In our last article, we talked about Predatory vs. Ecological Behavior in Open Innovation.

The non-predatory, or virtuous, open-innovation ecosystem is probably the ultimate achievement in implementing open innovation. Many analysts are dissecting Silicon Valley’s success stories in an effort to discover the magic recipe for a successful innovation culture.

Examples other than Silicon Valley may also prove the existence and effectiveness of virtuous open-innovation ecosystems: in technology, the Boston area, particularly around MIT; in painting, Paris during the roaring 1920s, in filmmaking, Hollywood during the 1950s through the 1970s.

These clusters share some key characteristics: a strong academic base, sufficient job opportunities to attract brilliant newcomers, a culture of freedom, and a critical size.

Many places around the world are trying to mimic such a dynamic environment: Munich, Germany; Berlin, Germany; Tel Aviv, Israel; Hsinchu, Taiwan; and Tsukuba, Japan, to name a few. In the inset below, we describe an ongoing example of the creation of an innovation ecosystem; this creation is symbolic of the transition from closed innovation to open innovation.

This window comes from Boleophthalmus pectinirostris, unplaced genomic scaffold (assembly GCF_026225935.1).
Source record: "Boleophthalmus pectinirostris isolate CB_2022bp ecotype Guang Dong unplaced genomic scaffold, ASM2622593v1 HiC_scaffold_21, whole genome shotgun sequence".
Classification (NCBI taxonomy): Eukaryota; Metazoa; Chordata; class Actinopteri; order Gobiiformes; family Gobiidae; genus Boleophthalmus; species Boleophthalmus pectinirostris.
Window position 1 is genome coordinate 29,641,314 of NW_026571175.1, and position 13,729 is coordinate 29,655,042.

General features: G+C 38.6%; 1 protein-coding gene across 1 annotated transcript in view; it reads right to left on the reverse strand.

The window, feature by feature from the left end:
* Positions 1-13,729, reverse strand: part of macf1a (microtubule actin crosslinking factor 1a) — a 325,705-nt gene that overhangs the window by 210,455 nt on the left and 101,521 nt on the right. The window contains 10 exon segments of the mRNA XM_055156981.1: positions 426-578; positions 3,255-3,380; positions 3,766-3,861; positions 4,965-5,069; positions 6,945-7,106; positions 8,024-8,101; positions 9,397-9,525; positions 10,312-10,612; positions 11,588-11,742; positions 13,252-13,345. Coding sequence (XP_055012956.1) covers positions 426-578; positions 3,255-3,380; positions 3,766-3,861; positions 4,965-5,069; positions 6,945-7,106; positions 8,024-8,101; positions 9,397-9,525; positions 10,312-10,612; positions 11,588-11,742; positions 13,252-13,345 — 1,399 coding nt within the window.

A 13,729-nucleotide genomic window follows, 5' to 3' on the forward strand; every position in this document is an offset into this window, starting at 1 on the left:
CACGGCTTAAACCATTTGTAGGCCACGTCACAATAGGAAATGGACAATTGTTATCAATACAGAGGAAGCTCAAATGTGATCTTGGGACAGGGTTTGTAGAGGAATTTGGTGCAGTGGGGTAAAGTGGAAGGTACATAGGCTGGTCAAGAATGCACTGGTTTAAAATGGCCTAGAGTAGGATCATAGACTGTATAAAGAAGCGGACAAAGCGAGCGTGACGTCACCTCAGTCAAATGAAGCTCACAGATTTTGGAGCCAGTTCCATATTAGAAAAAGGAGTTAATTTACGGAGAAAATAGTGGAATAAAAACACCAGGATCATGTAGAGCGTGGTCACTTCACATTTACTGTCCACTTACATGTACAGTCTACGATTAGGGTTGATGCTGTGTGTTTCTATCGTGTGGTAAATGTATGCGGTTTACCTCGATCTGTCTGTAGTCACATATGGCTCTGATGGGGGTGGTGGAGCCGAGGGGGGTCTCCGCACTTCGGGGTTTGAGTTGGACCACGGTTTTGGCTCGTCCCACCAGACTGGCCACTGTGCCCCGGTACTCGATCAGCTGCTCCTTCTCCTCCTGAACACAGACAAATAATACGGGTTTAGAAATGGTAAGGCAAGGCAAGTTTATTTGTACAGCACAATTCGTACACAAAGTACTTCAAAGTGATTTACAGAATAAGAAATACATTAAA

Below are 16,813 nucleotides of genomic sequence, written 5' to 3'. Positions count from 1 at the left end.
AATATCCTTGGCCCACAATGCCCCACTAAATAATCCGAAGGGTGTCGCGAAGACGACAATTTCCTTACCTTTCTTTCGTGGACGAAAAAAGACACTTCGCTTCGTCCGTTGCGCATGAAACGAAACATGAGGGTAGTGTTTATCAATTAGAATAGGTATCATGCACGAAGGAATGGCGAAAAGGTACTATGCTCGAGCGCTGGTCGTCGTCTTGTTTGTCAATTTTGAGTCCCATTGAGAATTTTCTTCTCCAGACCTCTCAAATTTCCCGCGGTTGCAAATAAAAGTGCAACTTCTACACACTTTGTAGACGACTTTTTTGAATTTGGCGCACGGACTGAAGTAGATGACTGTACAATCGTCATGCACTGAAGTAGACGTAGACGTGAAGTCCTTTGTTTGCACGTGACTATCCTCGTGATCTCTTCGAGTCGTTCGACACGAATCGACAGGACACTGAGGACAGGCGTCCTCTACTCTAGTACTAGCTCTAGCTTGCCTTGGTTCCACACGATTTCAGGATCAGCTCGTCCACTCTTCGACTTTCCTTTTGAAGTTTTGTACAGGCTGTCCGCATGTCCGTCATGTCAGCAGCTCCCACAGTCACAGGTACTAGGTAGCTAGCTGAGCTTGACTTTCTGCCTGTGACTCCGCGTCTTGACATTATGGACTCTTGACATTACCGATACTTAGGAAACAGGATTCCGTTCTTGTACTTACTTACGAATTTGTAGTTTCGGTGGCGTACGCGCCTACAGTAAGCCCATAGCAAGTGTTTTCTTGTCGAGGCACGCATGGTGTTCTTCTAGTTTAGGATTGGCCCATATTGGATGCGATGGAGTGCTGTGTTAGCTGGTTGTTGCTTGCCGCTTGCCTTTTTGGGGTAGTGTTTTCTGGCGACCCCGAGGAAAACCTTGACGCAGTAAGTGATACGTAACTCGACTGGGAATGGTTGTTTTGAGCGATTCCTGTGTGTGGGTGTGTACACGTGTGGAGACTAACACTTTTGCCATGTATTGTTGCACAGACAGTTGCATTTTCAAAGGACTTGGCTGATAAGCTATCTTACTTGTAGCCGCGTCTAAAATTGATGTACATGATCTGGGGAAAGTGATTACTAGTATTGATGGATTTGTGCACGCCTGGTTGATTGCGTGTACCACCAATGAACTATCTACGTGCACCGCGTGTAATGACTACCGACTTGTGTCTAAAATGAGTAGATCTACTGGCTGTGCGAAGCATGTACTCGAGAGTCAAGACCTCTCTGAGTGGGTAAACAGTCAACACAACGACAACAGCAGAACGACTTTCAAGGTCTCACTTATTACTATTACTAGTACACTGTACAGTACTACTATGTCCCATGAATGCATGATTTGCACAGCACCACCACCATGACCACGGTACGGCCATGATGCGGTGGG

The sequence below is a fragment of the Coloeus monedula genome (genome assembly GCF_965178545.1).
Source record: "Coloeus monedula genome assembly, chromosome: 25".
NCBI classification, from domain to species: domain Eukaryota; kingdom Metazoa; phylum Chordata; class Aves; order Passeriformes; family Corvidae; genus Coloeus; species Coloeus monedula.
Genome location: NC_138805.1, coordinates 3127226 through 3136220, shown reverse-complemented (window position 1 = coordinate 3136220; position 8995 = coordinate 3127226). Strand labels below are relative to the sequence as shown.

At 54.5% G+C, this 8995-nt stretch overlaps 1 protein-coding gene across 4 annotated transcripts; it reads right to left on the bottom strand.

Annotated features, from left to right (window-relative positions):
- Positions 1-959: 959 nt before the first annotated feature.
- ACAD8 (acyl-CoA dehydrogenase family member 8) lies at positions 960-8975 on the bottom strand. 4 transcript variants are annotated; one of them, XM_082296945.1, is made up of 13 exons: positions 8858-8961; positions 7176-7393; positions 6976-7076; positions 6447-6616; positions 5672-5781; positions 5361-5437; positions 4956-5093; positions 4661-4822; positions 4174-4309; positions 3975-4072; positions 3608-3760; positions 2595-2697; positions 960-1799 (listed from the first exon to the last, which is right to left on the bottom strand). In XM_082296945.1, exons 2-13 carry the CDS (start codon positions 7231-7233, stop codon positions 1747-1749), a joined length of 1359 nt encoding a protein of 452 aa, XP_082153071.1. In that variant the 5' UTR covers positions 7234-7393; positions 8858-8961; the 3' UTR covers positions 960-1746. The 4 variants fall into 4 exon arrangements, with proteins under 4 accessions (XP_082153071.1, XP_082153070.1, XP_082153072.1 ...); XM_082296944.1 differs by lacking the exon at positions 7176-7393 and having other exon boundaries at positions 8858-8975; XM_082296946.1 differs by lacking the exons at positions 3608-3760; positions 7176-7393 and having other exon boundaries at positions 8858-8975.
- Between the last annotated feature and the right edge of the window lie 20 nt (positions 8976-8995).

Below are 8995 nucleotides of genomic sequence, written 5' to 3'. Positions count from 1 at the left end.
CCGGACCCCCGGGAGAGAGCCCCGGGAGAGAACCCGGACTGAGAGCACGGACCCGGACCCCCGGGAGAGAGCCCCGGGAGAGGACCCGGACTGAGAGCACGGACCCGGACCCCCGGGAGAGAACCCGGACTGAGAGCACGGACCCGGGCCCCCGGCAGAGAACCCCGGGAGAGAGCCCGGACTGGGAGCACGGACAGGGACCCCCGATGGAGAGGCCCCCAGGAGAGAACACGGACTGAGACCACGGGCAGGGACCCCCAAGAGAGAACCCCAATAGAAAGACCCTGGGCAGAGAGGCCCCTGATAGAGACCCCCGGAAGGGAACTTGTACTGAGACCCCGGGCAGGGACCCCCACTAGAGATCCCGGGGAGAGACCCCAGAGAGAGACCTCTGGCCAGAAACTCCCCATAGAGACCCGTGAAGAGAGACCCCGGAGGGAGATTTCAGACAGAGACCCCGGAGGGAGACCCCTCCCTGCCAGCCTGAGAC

Philips and Open Innovation


Philips decided to make visible its decision to begin engaging in open innovation by orchestrating an ambitious urban-planning project. Philips Research Eindhoven is located in the High Tech Campus (HTC) Eindhoven in The Netherlands. The HTC was established in 1914, and the town grew around it. Eindhoven now ranks as the fifth largest city in The Netherlands. The R&D development zone, twenty-seven hectares of real estate, was initially fenced, with guards at the gate next to train station. It is now an open and vibrant community full of new projects housed in remodeled buildings. Philips lends space to start-ups and laboratories of all types—even its competitors—and public life is welcoming, with cafes, gyms, and nursery schools.




This article was initially published in the book Innovation Intelligence (2015). It is the first section of the fourth chapter.